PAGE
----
Reviews OWE & Fringe Published 18 January 2015

HVI: Play of Thrones

Union Theatre ⋄ 6th - 24th January 2015

Valar morghulis.

Laura Seymour

Supple and beautifully acted, Phil Willmott’s Play of Thrones captures the medley of characters in Henry VI parts 1-3 (with snippets from Richard II and Henry V) to a T. Penelope Day’s York snarls like a captured bulldog, tied to an inverted ladder just as her own ascent to power is abruptly upturned. The Duchess of Gloucester is as glamorous as she is deluded. Paul Adeyefa, playing Henry VI in a brilliant stage debut, delivers Henry’s long speech about the secure lot of the peasant with such precision that it would be very good indeed if he decided to play the similarly-ruminative Richard II next.

This production very cleverly merges some of Shakespeare’s characters together, a ploy that works especially well when Suffolk’s seduction of Margaret in Henry VI Part I is overlaid with the scene in which the Countess of Auvergne entraps Talbot in her home (also in Henry VI Part I). The lovers are embodied in a single couple, Emma Kelly and Gavin Kerr, interleaving lines from various characters in an extremely rich and surprising use of the text.

In a critical commonplace that probably leaves Shakespeare’s rival Robert Greene (who was himself one of the first playwrights to include stage-combat in stage directions) rotating in his grave, Shakespeare’s Henry VI plays are generally accepted as having changed the face of stage violence. Even Marlowe’s Tamburlaine plays did not involve such spectacular focus on the enacting of swordfights onstage. Play of Thrones carries this even further, adding more violent spectacle.

For example, in the original text, the lovers Suffolk and Margaret part: ‘This way fall I to death’, Suffolk states; ‘This way for me’, Margaret replies. Willmott ups the poignancy in what is usually played as two actors simply walking away from each other. In Play of Thrones the pair are strapped to separate ladders and brutally tortured by Richard of York and his brothers (with more than a hint of the Amo Frisch-Frank Giering pairing in the original Funny Games). Their parting becomes literally one between life and death: the lovers strain and fail to hold hands one last time and Suffolk expires, heading off to the afterlife and leaving Margaret to be tortured without at least the comfort of his presence.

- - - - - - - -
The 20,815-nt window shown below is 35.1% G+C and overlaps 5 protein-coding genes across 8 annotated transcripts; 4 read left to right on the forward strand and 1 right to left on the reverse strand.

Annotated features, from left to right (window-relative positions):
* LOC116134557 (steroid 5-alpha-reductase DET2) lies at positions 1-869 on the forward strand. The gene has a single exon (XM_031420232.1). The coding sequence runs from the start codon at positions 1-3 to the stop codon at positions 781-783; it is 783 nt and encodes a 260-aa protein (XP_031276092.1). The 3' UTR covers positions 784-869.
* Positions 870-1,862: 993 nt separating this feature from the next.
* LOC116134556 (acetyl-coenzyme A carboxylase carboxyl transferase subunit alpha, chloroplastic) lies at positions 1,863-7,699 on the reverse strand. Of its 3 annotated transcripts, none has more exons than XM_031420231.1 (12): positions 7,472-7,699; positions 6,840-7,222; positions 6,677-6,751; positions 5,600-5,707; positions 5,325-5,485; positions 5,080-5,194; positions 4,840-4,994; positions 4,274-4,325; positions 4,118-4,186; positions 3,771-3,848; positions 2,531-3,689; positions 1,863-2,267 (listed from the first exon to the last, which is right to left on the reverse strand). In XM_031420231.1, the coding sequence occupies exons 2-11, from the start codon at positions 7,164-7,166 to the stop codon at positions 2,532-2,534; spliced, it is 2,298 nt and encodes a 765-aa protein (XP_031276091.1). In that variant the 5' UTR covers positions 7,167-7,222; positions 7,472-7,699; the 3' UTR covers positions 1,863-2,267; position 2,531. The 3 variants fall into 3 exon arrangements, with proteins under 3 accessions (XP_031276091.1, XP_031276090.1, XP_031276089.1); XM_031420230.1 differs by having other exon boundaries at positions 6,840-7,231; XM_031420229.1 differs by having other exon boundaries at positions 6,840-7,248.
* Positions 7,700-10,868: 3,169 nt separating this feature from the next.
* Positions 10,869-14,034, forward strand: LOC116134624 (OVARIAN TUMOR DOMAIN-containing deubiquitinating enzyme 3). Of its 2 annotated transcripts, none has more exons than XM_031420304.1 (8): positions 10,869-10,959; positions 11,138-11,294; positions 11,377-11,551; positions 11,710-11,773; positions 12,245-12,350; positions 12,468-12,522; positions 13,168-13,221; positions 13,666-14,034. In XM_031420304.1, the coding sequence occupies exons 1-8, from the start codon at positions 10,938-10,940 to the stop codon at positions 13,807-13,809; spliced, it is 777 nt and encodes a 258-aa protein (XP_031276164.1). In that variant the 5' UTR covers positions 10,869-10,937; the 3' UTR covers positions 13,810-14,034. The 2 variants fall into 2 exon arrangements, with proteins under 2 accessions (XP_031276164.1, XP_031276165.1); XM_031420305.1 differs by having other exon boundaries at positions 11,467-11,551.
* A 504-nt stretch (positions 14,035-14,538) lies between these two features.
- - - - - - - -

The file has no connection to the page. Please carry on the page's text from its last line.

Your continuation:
I have never watched Game of Thrones, so perhaps I missed some references, visual or otherwise, but  George R. R. Martin has spoken about drawing on the War of the Roses in his sprawling fantasy series, and my companion informed me that some of the characters would not have looked out of place in the Night’s Watch.  I thought the production’s announcement that this was the ‘Shakespeare that inspired GAME OF THRONES’ was perhaps the ironic reverse of cash-trapped seventeenth century writers attempting to sell more books by plastering the name SHAKESPEARE on the flyleaves. Regardless, the production works as gutsy and accessible take on Shakespeare. 


Laura Seymour

Laura Seymour is writing a PhD thesis on cognitive theory and Shakespeare in performance. Her poems have appeared in several journals such as 'Iota', 'Envoi', 'Ambit', and 'Magma'. Her book 'The Shark Cage' won the 2013 Cinnamon Press debut collection prize and is forthcoming in 2015.

HVI: Play of Thrones Show Info

Directed by Phil Willmott

Cast includes Paul Adyefa, Abigail Carter-Simpson, James Clarkson, Penelope Day, Hilary Derrett, Mark Extance, Patrick Holt, Michael Keane, Emma Kelly, Gavin Kerr, Simeon Oakes, Zak Reay-Barr




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